“Many people who are vegetarian are thinking of being vegan,” Melina said. “What has also changed is the awareness of vegan. The major corporations, like Kraft, are considering that vegan eating is really a big trend, and they need to address it.”
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May 10, 2012 at 8:06am
There is a tidal wave of consciousness sweeping across the land. Here are two uplifting videos to help everyone understand why the number of vegans has doubled in less than 3 years and why so many are making this life affirming choice: http://www.youtube.com/watch?v=fKr4HZ7ukSE and http://www.veganvideo.org
May 10, 2012 at 9:30am
Yet never in the history of the world has there been a vegetarian culture of any kind. And hardly anyone who tries the lifestyle stays that way because, surprise, surprise humans are not vegetarians and they end up making themselves ill.
R U Kiddingme
May 10, 2012 at 11:05am
Eh, I cannot draw any conclusions from the absence of a historic vegetarian culture. We happen to live in a time and place where we have the luxury of being conscious about what we eat. We can actually plan to live for 100 years, which is a new thing -- people tended to die between 35 and 65. We might as well.
If you're somewhat serious about living long and well, you are going to have to put some thought into what you eat. I see no harm in examining the vegan options, if not for everyday then once in a while to change up what the ol' colon has to process.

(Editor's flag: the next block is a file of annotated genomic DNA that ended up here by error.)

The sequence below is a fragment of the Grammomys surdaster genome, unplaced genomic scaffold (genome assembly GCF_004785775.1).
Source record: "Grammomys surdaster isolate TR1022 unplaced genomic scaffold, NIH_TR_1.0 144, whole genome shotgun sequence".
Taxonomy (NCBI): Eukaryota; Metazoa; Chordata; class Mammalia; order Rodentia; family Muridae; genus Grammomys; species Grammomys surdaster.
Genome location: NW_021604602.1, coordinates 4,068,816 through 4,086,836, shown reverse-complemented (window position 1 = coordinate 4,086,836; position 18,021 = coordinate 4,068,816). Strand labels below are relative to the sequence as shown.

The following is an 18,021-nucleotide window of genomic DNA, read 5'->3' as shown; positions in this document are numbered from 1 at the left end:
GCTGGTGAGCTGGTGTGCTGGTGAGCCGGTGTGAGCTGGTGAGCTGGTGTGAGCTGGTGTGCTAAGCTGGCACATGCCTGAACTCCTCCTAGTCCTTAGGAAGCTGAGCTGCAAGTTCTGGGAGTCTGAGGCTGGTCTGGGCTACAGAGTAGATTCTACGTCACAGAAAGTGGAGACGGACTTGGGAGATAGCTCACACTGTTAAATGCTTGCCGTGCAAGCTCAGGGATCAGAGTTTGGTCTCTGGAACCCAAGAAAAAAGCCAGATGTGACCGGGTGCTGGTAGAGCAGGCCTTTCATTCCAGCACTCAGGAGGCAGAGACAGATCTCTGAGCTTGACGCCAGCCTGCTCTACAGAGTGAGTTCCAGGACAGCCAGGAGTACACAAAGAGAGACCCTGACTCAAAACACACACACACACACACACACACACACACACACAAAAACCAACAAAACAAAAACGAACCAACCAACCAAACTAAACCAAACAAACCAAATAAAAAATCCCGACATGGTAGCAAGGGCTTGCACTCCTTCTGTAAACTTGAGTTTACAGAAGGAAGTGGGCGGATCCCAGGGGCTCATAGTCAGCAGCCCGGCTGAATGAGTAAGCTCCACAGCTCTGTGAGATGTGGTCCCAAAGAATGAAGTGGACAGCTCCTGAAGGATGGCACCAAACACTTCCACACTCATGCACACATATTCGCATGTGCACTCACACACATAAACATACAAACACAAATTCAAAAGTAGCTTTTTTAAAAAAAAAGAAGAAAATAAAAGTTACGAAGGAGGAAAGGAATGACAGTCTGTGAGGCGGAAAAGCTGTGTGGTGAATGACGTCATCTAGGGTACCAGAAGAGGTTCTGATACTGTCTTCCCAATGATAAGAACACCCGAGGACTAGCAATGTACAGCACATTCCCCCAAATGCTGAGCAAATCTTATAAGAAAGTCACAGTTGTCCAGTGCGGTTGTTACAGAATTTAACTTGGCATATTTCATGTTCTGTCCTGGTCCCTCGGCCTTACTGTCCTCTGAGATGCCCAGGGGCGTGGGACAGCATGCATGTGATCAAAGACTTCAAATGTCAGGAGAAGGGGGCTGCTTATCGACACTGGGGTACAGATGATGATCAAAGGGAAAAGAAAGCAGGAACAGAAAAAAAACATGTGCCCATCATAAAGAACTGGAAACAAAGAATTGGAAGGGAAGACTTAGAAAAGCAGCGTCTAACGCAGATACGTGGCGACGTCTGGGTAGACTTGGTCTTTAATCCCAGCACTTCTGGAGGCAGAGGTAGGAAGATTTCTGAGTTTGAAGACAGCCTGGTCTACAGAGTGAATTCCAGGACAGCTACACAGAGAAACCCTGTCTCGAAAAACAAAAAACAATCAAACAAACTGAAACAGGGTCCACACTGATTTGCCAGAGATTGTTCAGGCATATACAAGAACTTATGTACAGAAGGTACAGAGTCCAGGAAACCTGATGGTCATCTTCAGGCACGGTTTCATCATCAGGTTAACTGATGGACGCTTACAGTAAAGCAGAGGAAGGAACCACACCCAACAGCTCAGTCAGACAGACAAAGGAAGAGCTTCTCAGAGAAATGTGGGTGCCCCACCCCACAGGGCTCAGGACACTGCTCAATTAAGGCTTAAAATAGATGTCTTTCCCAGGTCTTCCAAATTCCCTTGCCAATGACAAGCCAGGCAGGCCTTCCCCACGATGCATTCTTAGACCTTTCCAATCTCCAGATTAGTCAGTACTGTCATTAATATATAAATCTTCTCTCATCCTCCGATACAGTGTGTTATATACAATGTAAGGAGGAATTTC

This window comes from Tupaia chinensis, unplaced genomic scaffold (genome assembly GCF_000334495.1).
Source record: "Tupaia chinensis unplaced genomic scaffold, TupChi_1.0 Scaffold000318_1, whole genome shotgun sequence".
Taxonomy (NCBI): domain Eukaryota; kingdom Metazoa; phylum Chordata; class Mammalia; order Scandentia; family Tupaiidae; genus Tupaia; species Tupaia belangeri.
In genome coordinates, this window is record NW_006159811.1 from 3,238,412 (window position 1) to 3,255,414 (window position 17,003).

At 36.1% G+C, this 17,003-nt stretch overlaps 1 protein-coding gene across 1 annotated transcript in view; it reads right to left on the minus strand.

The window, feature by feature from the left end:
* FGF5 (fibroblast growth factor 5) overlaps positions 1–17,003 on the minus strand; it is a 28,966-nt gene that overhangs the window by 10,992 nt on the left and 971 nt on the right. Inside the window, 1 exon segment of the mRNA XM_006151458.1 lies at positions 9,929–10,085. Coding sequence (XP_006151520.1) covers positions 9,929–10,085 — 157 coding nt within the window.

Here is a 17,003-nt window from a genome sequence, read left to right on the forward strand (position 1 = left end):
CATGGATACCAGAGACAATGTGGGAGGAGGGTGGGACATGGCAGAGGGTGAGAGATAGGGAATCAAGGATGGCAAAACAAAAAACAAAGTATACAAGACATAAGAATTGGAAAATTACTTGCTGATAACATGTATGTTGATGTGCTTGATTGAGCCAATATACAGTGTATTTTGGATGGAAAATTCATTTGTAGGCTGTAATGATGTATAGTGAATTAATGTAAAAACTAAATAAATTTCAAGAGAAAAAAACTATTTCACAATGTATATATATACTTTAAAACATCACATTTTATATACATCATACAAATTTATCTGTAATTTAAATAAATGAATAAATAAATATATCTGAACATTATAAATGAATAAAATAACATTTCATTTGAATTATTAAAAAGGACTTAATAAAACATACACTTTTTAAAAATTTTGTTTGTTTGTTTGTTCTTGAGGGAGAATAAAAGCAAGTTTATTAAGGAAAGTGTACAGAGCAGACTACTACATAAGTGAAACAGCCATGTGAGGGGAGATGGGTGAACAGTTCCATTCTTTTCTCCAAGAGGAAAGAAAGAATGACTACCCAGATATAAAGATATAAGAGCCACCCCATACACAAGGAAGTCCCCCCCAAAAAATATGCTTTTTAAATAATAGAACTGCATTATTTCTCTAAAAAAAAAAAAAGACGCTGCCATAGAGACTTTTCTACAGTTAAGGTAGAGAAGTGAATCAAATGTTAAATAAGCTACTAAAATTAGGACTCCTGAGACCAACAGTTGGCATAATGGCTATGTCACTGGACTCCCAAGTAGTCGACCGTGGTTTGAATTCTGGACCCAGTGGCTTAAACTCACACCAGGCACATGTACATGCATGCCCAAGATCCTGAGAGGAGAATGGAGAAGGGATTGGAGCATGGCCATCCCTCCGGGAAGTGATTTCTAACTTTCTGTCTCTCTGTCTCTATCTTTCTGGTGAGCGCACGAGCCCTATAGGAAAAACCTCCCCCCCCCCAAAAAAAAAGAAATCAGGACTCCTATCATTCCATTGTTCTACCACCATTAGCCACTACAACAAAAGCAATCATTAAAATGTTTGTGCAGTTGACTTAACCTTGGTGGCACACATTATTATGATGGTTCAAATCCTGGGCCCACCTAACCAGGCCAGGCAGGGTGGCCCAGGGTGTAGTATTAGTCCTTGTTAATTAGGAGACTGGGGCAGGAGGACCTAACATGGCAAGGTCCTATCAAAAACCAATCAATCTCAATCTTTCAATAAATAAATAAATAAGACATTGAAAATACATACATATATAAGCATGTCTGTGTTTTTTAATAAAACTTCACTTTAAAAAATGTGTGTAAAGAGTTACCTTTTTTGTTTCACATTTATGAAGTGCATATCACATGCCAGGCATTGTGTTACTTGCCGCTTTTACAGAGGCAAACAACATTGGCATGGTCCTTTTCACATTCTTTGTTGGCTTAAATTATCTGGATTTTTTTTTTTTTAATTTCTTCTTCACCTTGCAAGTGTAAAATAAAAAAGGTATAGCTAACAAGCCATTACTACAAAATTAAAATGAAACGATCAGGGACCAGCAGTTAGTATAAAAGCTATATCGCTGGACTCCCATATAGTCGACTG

I don't think you have to be ill on a vegetarian diet. Look at Bill Pearl or Andreas Cahling, they are famous veggie bodybuilders. Admittedly, bodybuilders are the most conscious and picky of all eaters. They're not eating salad just to eat a salad.
May 10, 2012 at 12:47pm
Vegan and vegetarian cuisine is fun and delicious! I've read Melina's book and I love the recipes! She has a really useful website as well which is at www.nutrispeak.com
I have no idea why people would question such a healthy dietary choice! My favorite blog/website on the subject is called The Everday Veggie and it has a new vegan recipe every day! If you have kids or are cooking for people skeptical of the vegan lifestyle, you should try it out. Lovely food and really healthy way to live, eat and raise kids. That site is here: http://theeverydayveggie.com/
Hah! find me a bunch of meat eaters that would post useful info for other meat eaters to find fun and interesting recipes! Score!
May 10, 2012 at 4:39pm
I know many people who have gone vegan and thrived (and stayed vegan). I have been vegan for three years and am stronger than I've ever been. I train for 3 hours a day, 6 days a week.
May 11, 2012 at 4:05am
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May 11, 2012 at 1:25pm
I am happy to see more people attempting to change the way we think about food and what we are consuming– Consumers have the right to know where their food comes from and how animals are treated before they reach their plates. This is a good, short video to watch about this topic: MeatVideo.com. Or visit ChooseVeg.com for information on adapting a more compassionate lifestyle.
May 12, 2012 at 10:01am
Veganism is not the same as vegetarianism.
Vegans don't eat eggs nor dairy products.
Vegetables and fruits, nuts and seeds are delicious, but I add dairy products, eggs, rice, bread and fish to make up a more interesting and balanced diet. Variety is the key. And anyone who doesn't eat desserts at times is just plain dull and not someone I would want to BE around:)
May 12, 2012 at 3:19pm
Bud Green: I won't argue with your main point, but you don't seriously think that vegans are the only people who post and share recipes amongst themselves, do you?
May 13, 2012 at 2:27pm
Although adding a lot more plant based foods is a great idea, it's a myth that you get the same protein levels from plants. Also, the immense amount of sugar in fruits, some vegetables, and breads, have increased diabetes in vegans. It's irresponsible to give infants and kids a vegan diet as well.